ZIMBABWE’S paranoid government Wednesday restored the internet but kept social media sites blocked as tensions remained high in a country that has seen violent protests past three days.
This was revealed in messages sent to subscribers by mobile telecoms provider, Econet Thursday, following three days of internet blackout at government’s directive.
“Dear valued customer, Please be advised that the internet is back online under a directive that the Facebook, YouTube, Whats App, Twitter will remain closed until further notice. Any inconvenience is sincerely regretted,” said the mobile service provider.
This follows violent protests over government’s unpopular Saturday announcement prices of fuel have risen to more than double.
The fuel situation provided spark to an already volatile situation that has seen prices of goods and services spike.
Protests witnessed since Monday saw three people who include a police officer killed, while 600 were arrested for taking part in the most violent public unrest since the 1998 food riots.
In attempts to forestall the skirmishes, government has responded with brute force on alleged perpetrators coupled with threats for a crackdown on the opposition MDC.
Government followed with the blocking of the internet at the inconvenience of many.
The order to freeze the internet was linked to acting President Constantino Chiwenga.
This has elicited strong condemnation among locals who feel their country’s rulers were violating their rights to access to information.
The blocking of the internet and social media has also affected business, government and media firms which also rely on the technology during their day to day business.
Zimbabwe police armed with AK-47 rifles detained a prominent activist and pastor on Wednesday, part of more than 600 arrests, in a harsh crackdown over protests against dramatic fuel price hikes in the economically shattered country. A doctors’ group said it had treated more than 60 gunshot wounds in a “human rights crisis.”
State security minister Owen Ncube announced the arrests on television and thanked security forces for “standing firm” in the face of the country’s most serious unrest since deadly post-election violence in August.
While some hungry Harare residents reported being tear-gassed by police when they ventured out for bread, President Emmerson Mnangagwa denounced what he called “wanton violence and cynical destruction.” He noted a right to protest and said he understands the “pain and frustration,” but he appeared to side with authorities who blame the opposition for unrest.
Pastor Evan Mawarire was clutching a Bible when police bundled him into their car in the capital. He famously organized what became nationwide anti-government protests in 2016 against mismanagement and then-President Robert Mugabe’s long stay in power.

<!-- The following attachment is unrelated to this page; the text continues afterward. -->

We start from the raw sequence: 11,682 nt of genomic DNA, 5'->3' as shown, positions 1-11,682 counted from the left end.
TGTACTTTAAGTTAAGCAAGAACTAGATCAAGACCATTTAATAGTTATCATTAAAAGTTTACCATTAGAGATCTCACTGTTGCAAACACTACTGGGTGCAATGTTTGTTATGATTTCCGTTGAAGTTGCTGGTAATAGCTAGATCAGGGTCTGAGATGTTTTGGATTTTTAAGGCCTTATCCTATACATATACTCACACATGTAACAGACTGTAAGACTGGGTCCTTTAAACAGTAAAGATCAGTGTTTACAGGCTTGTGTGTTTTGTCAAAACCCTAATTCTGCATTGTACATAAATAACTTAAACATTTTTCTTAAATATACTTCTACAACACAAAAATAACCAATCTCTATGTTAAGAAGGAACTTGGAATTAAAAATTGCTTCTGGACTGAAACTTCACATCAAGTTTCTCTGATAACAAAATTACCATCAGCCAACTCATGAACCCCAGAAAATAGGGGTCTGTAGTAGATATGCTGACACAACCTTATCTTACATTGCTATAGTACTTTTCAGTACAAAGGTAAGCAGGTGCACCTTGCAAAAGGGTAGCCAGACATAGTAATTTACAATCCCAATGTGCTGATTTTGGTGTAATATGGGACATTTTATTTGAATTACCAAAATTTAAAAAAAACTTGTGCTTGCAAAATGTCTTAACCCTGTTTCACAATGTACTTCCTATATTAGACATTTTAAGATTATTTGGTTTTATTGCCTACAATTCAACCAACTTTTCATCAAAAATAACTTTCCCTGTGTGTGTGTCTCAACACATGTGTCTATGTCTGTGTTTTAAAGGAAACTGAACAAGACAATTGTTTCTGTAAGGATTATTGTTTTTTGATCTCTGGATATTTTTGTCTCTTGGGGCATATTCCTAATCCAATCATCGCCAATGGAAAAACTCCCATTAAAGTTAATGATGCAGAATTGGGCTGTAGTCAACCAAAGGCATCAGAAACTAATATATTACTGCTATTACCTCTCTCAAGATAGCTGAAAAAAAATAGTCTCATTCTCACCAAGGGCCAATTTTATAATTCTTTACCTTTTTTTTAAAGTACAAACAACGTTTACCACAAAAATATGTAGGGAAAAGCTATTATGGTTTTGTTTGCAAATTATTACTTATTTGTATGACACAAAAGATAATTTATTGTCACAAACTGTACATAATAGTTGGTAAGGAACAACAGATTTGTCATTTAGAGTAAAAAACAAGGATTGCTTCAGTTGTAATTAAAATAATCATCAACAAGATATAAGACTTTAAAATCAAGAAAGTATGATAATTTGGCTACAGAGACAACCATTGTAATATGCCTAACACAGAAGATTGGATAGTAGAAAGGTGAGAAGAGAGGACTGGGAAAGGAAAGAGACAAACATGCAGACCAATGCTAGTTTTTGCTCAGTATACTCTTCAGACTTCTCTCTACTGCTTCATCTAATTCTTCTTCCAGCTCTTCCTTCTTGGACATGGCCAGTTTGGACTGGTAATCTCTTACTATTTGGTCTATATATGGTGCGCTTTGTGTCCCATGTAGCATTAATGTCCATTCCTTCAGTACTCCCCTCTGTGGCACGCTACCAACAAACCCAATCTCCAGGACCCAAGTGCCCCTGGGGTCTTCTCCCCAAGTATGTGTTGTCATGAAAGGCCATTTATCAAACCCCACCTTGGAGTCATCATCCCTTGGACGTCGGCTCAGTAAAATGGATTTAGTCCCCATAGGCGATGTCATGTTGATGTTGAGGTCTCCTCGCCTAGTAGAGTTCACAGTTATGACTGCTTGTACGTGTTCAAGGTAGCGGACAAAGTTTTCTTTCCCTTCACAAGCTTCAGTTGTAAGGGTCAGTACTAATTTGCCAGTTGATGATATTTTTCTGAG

“They are alleging that he incited violence through Twitter and other forms of social media,” said Beatrice Mtetwa, the pastor’s lawyer.
There were widespread reports of violence as Zimbabwe faced a third day of protests over what has become the world’s most expensive gasoline.
The country’s largest telecom company, Econet, told customers the government forced it to shut down internet service. “The matter is beyond our control,” it said. Service returned hours later but social media was blocked.
In a grim recounting of alleged police violence, the Zimbabwe Association of Doctors for Human Rights said late Wednesday it had treated 68 cases of gunshot wounds and 100-plus other cases of “assaults with sharp objects, booted feet, baton sticks” and more. It noted bites from the alleged unleashing of police dogs, and the “dragging of patients with life-threatening conditions” to court.
Armed police and soldiers broke up groups of more than five people in Harare, while desperation for food forced some people to venture into the streets. But virtually all shops were closed.
Police fired tear gas after a crowd tried to overrun a shopping center that opened to sell bread. Soldiers with AK-47s took charge of the long line.
“This kind of life is unbearable, we have soldiers at fuel queues and now soldiers again are controlling the bread queue,” one man said. “Are we at war?” He spoke on condition of anonymity out of concern about possible retaliation.
A spokesman for the main opposition MDC party, Nkululeko Sibanda, said in a Twitter post that “party leadership” had been detained. “This is only deepening the political crisis,” he said.
As Mnangagwa makes an extended overseas trip that will include a stop at the World Economic Forum in Davos, Switzerland, to plead for more foreign investment, former military commander and Vice President Constantino Chiwenga, a hardliner, is in charge at home.
Reported death tolls this week have varied. Eight people were killed on Monday when police and military fired on crowds, Amnesty International said. Zimbabwe’s government said three people were killed, including a policeman stoned to death by an angry crowd.
The demonstrations amount to “terrorism,” Information Minister Monica Mutsvangwa has said, blaming the opposition.
International concern has been rising over Zimbabwe in recent months after a burst of optimism when Mugabe stepped down in late 2017 under military pressure.
“We hope that people are able to demonstrate peacefully and freely,” said United Nations spokesman Stephane Dujarric.
The British minister for Africa, Harriett Baldwin, has noted “worrying levels of violence” and urged restraint by security forces. But South Africa’s foreign ministry said in a statement that “we’re confident measures being taken by the Zimbabwean government will resolve the situation.”
Zimbabweans in neighboring South Africa protested outside their embassy. Tino Mambeu called the arrest of Mawarire, the pastor, “madness, thus absolute rubbish.”